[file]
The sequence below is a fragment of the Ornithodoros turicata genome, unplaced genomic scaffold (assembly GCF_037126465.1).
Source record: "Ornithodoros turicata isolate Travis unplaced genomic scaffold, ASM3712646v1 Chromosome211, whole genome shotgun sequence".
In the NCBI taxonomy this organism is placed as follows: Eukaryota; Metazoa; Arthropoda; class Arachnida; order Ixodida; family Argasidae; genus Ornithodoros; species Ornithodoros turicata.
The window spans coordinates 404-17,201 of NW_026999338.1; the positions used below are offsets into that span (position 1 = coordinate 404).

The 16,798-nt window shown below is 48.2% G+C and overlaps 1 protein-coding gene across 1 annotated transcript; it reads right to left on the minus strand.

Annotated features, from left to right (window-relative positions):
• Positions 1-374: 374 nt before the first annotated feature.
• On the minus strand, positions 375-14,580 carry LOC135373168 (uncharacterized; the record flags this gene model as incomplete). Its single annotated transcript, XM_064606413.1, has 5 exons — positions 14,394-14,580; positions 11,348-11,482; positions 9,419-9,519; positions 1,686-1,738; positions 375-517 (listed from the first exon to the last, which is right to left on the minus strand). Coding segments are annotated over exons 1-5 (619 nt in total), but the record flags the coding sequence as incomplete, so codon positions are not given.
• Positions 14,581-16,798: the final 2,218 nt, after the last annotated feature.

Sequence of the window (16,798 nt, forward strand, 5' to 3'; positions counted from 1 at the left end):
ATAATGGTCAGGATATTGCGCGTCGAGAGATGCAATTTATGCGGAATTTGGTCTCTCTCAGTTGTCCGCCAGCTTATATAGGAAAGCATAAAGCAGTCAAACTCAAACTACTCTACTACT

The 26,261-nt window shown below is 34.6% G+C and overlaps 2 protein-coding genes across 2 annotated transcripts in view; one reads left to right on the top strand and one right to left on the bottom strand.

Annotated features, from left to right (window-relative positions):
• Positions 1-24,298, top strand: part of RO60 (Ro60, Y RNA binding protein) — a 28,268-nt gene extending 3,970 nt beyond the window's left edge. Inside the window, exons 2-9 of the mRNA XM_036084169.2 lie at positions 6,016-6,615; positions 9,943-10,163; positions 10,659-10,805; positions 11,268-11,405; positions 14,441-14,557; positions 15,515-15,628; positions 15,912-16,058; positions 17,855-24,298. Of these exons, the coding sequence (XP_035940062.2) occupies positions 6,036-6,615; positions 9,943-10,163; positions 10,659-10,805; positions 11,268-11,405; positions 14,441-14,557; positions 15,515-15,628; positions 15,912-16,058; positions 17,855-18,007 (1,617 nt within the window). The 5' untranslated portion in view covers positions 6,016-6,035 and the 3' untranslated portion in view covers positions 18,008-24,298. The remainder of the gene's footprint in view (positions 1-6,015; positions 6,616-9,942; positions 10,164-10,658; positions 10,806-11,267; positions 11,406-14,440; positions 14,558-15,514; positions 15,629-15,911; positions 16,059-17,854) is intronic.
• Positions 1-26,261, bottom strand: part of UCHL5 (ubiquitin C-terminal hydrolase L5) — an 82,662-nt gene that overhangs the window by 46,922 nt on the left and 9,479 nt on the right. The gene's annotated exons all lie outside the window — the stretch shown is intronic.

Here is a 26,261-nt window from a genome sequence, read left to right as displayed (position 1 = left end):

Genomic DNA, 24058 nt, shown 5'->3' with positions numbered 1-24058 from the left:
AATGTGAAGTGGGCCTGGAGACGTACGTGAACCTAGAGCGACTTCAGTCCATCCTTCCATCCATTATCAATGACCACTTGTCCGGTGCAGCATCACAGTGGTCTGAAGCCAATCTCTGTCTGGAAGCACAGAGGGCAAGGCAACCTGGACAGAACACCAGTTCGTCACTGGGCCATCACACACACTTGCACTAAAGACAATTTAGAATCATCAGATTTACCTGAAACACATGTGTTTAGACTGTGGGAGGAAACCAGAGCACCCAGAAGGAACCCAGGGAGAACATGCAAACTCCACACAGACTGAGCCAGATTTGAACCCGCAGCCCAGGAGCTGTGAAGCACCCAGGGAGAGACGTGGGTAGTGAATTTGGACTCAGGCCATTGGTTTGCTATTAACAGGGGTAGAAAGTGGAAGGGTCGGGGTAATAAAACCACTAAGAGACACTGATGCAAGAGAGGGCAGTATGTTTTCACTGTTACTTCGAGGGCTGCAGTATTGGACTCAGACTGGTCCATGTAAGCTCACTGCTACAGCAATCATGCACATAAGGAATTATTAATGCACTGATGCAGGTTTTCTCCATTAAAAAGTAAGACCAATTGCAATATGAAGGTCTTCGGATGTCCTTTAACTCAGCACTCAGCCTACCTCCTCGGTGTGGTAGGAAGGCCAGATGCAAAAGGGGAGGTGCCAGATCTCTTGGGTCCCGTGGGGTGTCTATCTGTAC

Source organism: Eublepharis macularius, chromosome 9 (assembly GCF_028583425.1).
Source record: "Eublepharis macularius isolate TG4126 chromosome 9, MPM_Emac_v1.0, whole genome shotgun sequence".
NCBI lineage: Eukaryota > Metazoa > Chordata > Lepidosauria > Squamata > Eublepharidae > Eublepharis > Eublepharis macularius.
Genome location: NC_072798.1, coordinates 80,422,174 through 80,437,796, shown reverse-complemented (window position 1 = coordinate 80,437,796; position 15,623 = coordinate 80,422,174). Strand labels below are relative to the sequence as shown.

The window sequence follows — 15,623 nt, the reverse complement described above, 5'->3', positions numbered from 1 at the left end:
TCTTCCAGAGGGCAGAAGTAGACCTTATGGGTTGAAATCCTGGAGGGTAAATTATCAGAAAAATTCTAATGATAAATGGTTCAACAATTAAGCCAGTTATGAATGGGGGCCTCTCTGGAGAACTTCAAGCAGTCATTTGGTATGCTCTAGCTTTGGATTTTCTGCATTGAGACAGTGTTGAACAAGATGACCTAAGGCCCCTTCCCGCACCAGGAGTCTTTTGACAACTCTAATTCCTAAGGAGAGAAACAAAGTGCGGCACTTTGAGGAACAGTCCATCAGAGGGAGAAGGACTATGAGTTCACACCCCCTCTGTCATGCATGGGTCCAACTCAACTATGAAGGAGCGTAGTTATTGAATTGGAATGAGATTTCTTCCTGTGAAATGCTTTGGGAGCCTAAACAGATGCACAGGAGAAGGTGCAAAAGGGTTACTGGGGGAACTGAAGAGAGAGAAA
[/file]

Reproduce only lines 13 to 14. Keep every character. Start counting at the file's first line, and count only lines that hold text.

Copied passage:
Annotated features, from left to right (window-relative positions):
• Positions 1-24,298, top strand: part of RO60 (Ro60, Y RNA binding protein) — a 28,268-nt gene extending 3,970 nt beyond the window's left edge. Inside the window, exons 2-9 of the mRNA XM_036084169.2 lie at positions 6,016-6,615; positions 9,943-10,163; positions 10,659-10,805; positions 11,268-11,405; positions 14,441-14,557; positions 15,515-15,628; positions 15,912-16,058; positions 17,855-24,298. Of these exons, the coding sequence (XP_035940062.2) occupies positions 6,036-6,615; positions 9,943-10,163; positions 10,659-10,805; positions 11,268-11,405; positions 14,441-14,557; positions 15,515-15,628; positions 15,912-16,058; positions 17,855-18,007 (1,617 nt within the window). The 5' untranslated portion in view covers positions 6,016-6,035 and the 3' untranslated portion in view covers positions 18,008-24,298. The remainder of the gene's footprint in view (positions 1-6,015; positions 6,616-9,942; positions 10,164-10,658; positions 10,806-11,267; positions 11,406-14,440; positions 14,558-15,514; positions 15,629-15,911; positions 16,059-17,854) is intronic.